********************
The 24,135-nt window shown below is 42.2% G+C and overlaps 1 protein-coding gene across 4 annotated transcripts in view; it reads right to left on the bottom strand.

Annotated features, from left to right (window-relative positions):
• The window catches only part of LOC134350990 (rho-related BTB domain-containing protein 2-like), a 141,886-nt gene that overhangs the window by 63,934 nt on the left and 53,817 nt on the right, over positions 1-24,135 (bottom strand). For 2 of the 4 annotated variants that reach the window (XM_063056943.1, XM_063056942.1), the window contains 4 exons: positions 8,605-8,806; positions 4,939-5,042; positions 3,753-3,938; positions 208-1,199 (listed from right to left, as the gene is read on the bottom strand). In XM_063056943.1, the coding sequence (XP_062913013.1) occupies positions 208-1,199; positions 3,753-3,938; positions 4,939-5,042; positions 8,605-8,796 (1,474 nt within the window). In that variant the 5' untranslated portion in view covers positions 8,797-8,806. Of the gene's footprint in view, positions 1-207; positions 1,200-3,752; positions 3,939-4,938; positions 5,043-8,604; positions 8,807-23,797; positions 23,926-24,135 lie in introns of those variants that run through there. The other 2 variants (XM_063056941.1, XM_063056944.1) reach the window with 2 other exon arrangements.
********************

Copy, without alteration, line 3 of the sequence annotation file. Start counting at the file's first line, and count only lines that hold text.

• The window catches only part of LOC134350990 (rho-related BTB domain-containing protein 2-like), a 141,886-nt gene that overhangs the window by 63,934 nt on the left and 53,817 nt on the right, over positions 1-24,135 (bottom strand). For 2 of the 4 annotated variants that reach the window (XM_063056943.1, XM_063056942.1), the window contains 4 exons: positions 8,605-8,806; positions 4,939-5,042; positions 3,753-3,938; positions 208-1,199 (listed from right to left, as the gene is read on the bottom strand). In XM_063056943.1, the coding sequence (XP_062913013.1) occupies positions 208-1,199; positions 3,753-3,938; positions 4,939-5,042; positions 8,605-8,796 (1,474 nt within the window). In that variant the 5' untranslated portion in view covers positions 8,797-8,806. Of the gene's footprint in view, positions 1-207; positions 1,200-3,752; positions 3,939-4,938; positions 5,043-8,604; positions 8,807-23,797; positions 23,926-24,135 lie in introns of those variants that run through there. The other 2 variants (XM_063056941.1, XM_063056944.1) reach the window with 2 other exon arrangements.